Nauman originally disliked wrestling, now an All-American

By Mike Furlong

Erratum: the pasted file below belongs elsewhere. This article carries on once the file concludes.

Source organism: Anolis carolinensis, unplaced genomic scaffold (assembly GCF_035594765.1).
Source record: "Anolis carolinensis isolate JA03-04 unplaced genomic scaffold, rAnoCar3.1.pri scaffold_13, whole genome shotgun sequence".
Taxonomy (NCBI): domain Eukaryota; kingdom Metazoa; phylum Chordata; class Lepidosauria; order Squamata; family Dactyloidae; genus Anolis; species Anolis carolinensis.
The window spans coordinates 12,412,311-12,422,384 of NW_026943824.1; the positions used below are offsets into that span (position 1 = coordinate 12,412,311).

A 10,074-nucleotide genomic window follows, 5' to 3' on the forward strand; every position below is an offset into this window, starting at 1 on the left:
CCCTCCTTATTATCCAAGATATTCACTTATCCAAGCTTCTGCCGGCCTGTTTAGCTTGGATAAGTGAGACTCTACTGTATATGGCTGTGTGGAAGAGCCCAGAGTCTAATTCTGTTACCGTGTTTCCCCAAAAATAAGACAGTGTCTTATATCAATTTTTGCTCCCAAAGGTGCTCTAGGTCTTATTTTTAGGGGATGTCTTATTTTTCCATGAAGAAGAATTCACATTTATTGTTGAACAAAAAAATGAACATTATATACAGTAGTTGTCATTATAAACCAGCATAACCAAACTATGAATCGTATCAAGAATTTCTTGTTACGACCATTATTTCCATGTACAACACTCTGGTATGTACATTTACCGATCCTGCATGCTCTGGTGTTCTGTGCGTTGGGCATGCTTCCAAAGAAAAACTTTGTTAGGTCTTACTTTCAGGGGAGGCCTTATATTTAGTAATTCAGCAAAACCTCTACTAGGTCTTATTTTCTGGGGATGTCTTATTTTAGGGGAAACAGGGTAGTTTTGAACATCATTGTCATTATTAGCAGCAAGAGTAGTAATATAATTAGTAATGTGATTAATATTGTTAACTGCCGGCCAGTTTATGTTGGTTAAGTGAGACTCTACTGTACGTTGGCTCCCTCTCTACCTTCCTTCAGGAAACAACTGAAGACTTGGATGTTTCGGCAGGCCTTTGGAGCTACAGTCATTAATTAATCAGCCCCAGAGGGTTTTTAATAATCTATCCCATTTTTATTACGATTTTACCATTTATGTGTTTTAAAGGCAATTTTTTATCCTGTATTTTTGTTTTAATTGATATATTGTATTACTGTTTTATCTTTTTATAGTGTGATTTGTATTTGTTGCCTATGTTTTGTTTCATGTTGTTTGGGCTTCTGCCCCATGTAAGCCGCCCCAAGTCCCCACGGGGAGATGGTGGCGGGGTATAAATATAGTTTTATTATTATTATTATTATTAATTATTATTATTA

When Tyler Nauman started wrestling in first grade he didn’t really like it. “I… When Tyler Nauman started wrestling in first grade he didn’t really like it. “I had a coach that would just show moves, it was real hard to learn anything just watching him. I was hoping for something more hands on,” Nauman said. “It was tough, and I didn’t like it.” He stuck with it, though, and his persistence paid off two weeks ago, when he became an All-American by finishing fifth at the NCAA Championships Nauman said that the support of his family has powered his success more than anything else. “My dad was a single parent and took me to tournaments every weekend since I was five or six, and my stepmom is just amazing, whether it be sending me texts or e-mails to get me through tough times or just to say hello.” “It really helps but also makes it hard because I want to perform at my best always to not let them or myself down. It’s definitely a huge part of my success,” he said. Coach Rande Stottlemyer agreed that Nauman’s family has played an important role in his development. “Tyler really has a great support system behind him, with a family that travels all over the place to see him wrestle,” Stottlemyer said. That support pushed Nauman to very impressive distances at Middletown High School, in Harrisburg, compiling a career win total of 156, with 75 pins (both school records). Nauman’s impressive numbers propelled him to become a four-time Pennsylvania state place-winner, including a state championship his senior year in the 130-pound weight class. With the impressive wrestling resume that Nauman compiled during high school, he was actively recruited by many colleges. But Nauman knew all along that Pitt was the place for him. And it was the only school where he took an official athletic visit. Nauman said that he had a minor interest in both Penn State and North Carolina. “But when I got here, I just liked the whole city and liked the team when I got the two days to hang out with them,” he said. But there was already someone in his weight class when he arrived on campus. “Most people wouldn’t like that the team had a fifth-year senior in Drew Headlee that was in the spot that I wanted to wrestle,” he said. “I really saw it as an opportunity … I got to work with him every day and get myself that much better.” Nauman entered Pitt as a redshirt, taking the first season to practice with the team and compete at open tournaments. At those tournaments he garnered an impressive 21-8 record, and after that first year, he still had four years of eligibility remaining. “Doing five years, it’s not for everybody. It really is a year-round commitment. If you don’t [commit], you just won’t be competitive,” Stottlemyer said. “Tyler is one of [those] guys that can be productive throughout five years of wrestling, he’s a kid that does wrestling all the time. During the summer he does camps,” he said. As Stottlemyer put it, there’s simply something in the mindset of Nauman that drives him to succeed on the mat. “He is arguably our best guy. You want him out there on the mat,” Stottlemyer said. “When the lights go on something goes off inside that brings out the best in [guys like Nauman].” During his second year at Pitt, as a redshirt freshman, Nauman found himself in the starting lineup at 141 pounds. He achieved a 29-9 record on the season, including an individual Eastern Wrestling League title and earning a bid to the NCAA Championships. Nauman went 1-2 at the Championships, but it was in his first loss of the tournament where Nauman built a lot of confidence. In this match Nauman lost 6-4 in sudden victory — during an overtime period — to the eventual champion, J. Jaggers of Ohio State. “That guy goes on to win the national championship,” Stottlemyer said. “But you know, if you ask [Jaggers] who his toughest match was, he’ll tell you Tyler Nauman.” Nauman described his mentality before matches aalwayss confident. “Some people get really nervous before big matches. I don’t,” Nauman said. “I’ve been nervous, but never really nervous. That match [against Jaggers] was the first time I had ever felt any of that.” This year, Nauman improved to a 36-5 record, including a perfect 18-0 record during team dual meets. This led Nauman to be named a team captain in only his second year as a starter. This leadership contributed to Pitt’s run to its first ever EWL team championship. “Every year the goal was an EWL title,” Nauman said. “But this year we made small goals, which we knew in the long run would bring in that title. As a team we dedicated [ourselves] to improving our work ethic to win.” Stottlemyer said Nauman’s experience as an All-American can only give him more determination to succeed. “Now he has two chances for the national title,” Sottlemyer said. “Obviously, that’s his goal.”